Lung disease in indigenous children

Anne Chang, Ngiare Brown, Maree Toombs, Robyn Marsh, Greg Redding

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    Abstract

    Children in indigenous populations have substantially higher respiratory morbidity than non-indigenous children. Indigenous children have more frequent respiratory infections that are, more severe and, associated with long-term sequelae. Post-infectious sequelae such as chronic suppurative lung disease and bronchiectasis are especially prevalent among indigenous groups and have lifelong impact on lung function. Also, although estimates of asthma prevalence among indigenous children are similar to non-indigenous groups the morbidity of asthma is higher in indigenous children. To reduce the morbidity of respiratory illness, best-practice medicine is essential in addition to improving socio-economic factors, (eg household crowding), tobacco smoke exposure, and access to health care and illness prevention programs that likely contribute to these issues. Although each indigenous group may have unique health beliefs and interfaces with modern health care, a culturally sensitive and community-based comprehensive care system of preventive and long term care can improve outcomes for all these conditions. This article focuses on common respiratory conditions encountered by indigenous children living in affluent countries where data is available. � 2014 Published by Elsevier Ltd. All rights reserved.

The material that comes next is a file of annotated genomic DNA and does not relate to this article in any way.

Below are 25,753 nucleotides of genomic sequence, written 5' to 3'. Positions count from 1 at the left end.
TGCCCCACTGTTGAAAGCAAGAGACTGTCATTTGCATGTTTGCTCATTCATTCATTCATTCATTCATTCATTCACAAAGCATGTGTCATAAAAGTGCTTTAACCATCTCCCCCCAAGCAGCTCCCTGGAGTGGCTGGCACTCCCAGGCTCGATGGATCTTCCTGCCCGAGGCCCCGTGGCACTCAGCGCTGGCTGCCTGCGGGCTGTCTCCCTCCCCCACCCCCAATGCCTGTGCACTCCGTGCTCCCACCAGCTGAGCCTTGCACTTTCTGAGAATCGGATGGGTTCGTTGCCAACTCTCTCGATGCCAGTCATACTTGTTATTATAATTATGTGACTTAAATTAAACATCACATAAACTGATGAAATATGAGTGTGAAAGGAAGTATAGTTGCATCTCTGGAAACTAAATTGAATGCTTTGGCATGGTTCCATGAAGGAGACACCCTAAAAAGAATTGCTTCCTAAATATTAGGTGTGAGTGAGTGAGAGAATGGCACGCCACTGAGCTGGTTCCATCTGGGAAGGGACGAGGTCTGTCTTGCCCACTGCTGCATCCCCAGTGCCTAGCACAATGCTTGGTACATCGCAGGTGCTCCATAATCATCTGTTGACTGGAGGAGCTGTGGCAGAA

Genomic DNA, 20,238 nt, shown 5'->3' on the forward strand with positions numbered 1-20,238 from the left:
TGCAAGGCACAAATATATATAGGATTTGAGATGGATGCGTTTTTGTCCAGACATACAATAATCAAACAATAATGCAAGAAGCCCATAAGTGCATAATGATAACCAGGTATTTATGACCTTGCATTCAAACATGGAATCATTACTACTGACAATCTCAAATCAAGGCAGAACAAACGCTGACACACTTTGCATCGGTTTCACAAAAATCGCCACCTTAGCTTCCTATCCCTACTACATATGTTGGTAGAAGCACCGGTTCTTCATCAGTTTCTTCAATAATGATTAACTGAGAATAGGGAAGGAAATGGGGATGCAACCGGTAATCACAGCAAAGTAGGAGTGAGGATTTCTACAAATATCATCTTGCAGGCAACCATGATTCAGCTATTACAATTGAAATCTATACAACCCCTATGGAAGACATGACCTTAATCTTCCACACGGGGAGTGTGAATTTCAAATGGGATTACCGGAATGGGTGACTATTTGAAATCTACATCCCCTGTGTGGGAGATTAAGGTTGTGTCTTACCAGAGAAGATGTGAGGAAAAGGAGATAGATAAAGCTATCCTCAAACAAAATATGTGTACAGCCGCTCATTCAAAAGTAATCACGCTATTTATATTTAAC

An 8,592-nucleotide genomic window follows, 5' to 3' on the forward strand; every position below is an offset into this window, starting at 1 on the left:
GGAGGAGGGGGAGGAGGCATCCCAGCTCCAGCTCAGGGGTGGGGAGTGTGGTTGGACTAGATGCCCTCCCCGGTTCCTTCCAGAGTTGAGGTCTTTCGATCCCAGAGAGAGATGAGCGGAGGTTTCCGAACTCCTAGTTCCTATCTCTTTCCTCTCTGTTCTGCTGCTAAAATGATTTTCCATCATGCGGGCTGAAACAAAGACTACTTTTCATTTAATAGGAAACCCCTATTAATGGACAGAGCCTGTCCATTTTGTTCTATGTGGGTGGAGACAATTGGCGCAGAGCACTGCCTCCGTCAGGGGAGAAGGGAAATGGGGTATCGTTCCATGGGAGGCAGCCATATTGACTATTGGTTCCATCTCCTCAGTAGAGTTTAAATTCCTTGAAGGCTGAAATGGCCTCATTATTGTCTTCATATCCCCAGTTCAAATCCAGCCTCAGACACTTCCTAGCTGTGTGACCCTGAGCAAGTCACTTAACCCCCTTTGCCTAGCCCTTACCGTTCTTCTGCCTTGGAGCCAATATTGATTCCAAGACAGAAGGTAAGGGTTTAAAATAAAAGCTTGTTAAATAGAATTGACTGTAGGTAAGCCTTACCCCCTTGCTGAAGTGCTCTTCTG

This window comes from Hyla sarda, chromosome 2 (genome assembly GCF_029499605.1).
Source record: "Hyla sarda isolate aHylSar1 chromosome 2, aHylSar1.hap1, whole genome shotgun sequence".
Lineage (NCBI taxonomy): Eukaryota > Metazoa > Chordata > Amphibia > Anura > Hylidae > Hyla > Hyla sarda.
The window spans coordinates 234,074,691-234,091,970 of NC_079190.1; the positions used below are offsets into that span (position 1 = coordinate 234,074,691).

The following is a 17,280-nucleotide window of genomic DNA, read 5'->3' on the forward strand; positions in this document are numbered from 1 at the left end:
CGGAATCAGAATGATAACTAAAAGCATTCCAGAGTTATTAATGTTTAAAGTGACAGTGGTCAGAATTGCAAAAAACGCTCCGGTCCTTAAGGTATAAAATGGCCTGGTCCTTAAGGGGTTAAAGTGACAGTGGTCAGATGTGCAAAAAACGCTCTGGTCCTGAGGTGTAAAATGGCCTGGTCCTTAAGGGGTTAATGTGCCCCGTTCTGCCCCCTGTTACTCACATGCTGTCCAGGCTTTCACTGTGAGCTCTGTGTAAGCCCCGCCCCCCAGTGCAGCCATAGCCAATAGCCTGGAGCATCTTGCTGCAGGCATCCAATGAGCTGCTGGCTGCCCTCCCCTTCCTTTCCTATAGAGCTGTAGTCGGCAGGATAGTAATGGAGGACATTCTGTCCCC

Original languageEnglish
    Pages (from-to)325-332
    Number of pages8
    JournalPaediatric Respiratory Reviews
    Volume15
    Issue number4
    DOIs
    Publication statusPublished - Dec 2014

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